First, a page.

Homily 22nd Sunday in Ordinary Time B:
ON TRUE WORSHIP. DOERS OF THE WORD.
22nd Sunday of Ordinary Time (B):
Worship God not only by being hearers but by being doers of His Word;
not only with our lips but above all with works which proceed from a pure heart.
- OBSERVE GOD’S LAWS TO LIVE A HOLY (JUST) LIFE.
- DOERS OF THE WORD. DEEDS OF CONVERSION AND OF CHARITY TOWARDS THOSE IN NEED.
- PURITY OF INTENTION
Dear friends, in today’s Mass readings, God wishes to remind us the following important ideas:
The necessity of faithful observance of God’s moral law in its entirety in order to live in the presence of the Lord.
- This is why in the 1st reading (Dt 4:1–2, 6–8) Moses told the Israelites: “Observe them carefully, for thus will you give evidence of your wisdom and intelligence to the nations, who will hear of all these statutes” suggesting the universal scope of God’s salvific wisdom.
- And in the Responsorial Psalm: “One who does justice will live in the presence of the Lord.” The term “justice” in the Scriptures is equivalent to “holiness” and he who “walks blamelessly and does justice; who thinks the truth in his heart and slanders not with his tongue, who harms not his fellow man, nor takes up a reproach against his neighbor; by whom the reprobate is despised” is the one who will live in God’s presence.
God’s moral law requires not only its knowledge and reception but above all its observance, putting them into works of daily conversion and for the benefit of others. This is what we see in the 2nd reading (James 1:17–18, 21b–22, 27). “Be doers of the word and not hearers only, deluding yourselves. Religion that is pure and undefiled before God and the Father is this: to care for orphans and widows in their affliction and to keep oneself unstained by the world.”
In the Gospel, Jesus underlines the importance of the unity between our intention and our action. Every exterior action we carry out must be the manifestation of our interior religious motives and not a mere exterior rite to do what is commanded, falling into the trap of pharisaical legalism and religious formalism: enemies of true worship and love for God.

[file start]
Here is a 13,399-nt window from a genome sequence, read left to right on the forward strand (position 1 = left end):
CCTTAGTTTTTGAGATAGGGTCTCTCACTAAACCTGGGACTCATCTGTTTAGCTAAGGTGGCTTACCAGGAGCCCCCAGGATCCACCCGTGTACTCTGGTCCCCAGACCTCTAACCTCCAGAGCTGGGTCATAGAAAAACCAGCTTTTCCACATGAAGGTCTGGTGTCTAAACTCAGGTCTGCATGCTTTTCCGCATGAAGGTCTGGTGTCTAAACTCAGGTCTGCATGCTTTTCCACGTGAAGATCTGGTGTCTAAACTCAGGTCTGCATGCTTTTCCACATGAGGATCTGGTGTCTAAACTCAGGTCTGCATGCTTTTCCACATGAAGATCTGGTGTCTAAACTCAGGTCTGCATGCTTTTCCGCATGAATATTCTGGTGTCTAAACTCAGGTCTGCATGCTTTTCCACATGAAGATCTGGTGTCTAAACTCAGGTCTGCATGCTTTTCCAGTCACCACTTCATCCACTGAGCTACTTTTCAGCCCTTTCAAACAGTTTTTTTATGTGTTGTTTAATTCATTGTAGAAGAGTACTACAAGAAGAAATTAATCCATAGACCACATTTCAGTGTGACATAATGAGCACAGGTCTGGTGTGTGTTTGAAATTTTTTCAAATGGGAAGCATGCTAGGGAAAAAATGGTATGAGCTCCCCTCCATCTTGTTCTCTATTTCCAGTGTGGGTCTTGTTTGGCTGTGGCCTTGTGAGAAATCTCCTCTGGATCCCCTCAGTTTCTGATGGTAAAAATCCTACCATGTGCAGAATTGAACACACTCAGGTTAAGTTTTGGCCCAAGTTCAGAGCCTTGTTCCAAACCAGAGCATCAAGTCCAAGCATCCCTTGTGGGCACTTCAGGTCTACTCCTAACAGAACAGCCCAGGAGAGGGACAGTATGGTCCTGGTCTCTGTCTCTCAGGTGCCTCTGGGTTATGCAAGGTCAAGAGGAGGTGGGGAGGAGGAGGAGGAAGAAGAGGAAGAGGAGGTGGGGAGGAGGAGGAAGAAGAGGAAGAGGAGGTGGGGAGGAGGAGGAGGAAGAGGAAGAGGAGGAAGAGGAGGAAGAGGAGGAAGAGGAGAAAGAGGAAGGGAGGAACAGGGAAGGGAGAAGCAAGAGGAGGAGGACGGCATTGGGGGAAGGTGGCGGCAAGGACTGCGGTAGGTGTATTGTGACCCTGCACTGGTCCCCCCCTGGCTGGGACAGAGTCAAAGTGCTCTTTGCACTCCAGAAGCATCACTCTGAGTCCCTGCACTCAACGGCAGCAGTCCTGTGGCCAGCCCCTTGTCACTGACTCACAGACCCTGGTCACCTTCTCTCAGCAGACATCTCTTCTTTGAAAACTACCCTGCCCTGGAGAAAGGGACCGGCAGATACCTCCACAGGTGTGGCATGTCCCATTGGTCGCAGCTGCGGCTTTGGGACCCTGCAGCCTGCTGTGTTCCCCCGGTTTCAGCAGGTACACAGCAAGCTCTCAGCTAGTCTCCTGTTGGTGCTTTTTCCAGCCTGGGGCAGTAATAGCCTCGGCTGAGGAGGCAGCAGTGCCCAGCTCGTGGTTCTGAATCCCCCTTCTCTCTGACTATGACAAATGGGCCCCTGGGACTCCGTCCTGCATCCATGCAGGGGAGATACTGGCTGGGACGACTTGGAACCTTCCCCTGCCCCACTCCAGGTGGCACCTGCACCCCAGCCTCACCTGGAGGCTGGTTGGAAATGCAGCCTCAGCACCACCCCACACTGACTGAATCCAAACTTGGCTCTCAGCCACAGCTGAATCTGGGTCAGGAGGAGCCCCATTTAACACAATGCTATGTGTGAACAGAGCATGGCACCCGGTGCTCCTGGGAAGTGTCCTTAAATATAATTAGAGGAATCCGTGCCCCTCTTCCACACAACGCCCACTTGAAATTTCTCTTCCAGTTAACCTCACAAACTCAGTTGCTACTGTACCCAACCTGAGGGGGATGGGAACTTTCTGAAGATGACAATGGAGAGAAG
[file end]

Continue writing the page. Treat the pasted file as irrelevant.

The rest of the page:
This is the reason why Our Lord Jesus Christ criticized the Pharisees in today’s Gospel (Mk 7:1–8, 14–15, 21–23), citing Isaiah 9:13:
‘“This people honors me with their lips, but their hearts are far from me; in vain do they worship me, teaching as doctrines human precepts.’ You disregard God’s commandment but cling to human tradition.”
- With these words, Our Lord wanted to restore the significance of morality in all its intensity and purity by giving primacy to what’s inside man’s “heart”, his ulterior motives. We can do a lot of good things: vocal prayers, acts of piety, works of mercy…but all these must arise from within as exterior manifestations of a pure religious intention: to do them for love of God, for His glory and for the good of all souls.
- If we are not careful in purifying and rectifying our intention, vainglory, pride and vanity could easily seep in and these would defile our actions. Furthermore, we could easily fall into a pharisaical attitude which gives more importance to what is seen by others, and not to what is within; or to a mere exterior fulfillment of a religious rite void of any spiritual involvement: attitudes which Our Lord denounced against the Pharisees of his time.
Dear friends, let us ask God, through the help of Our Lady and St. Joseph, so that we may always strive daily to worship Him not only by being hearers but by being doers of His Word; not only with our lips but above all with works which proceed from a pure heart, always disposed to rectify and purify our intention which is to do all things for his honor and glory and for the good of all souls.
-Fr. Rolly Arjonillo, priest of Opus Dei. CATHOLICS STRIVING FOR HOLINESS.
TOPIC: ARE YOU A STICKLER FOR RULES OR A STICKER OF LOVE?
In today’s gospel reading, the scribes and Pharisees castigate Jesus and his apostles for not washing their hands before eating as was the custom. As Jews, they were expected to observe the laws and traditions that have been handed down since the time of Moses. We reflect today on our own pre-occupation and obsession with rules and activities of our Church or our renewal community at the expense of relationships.
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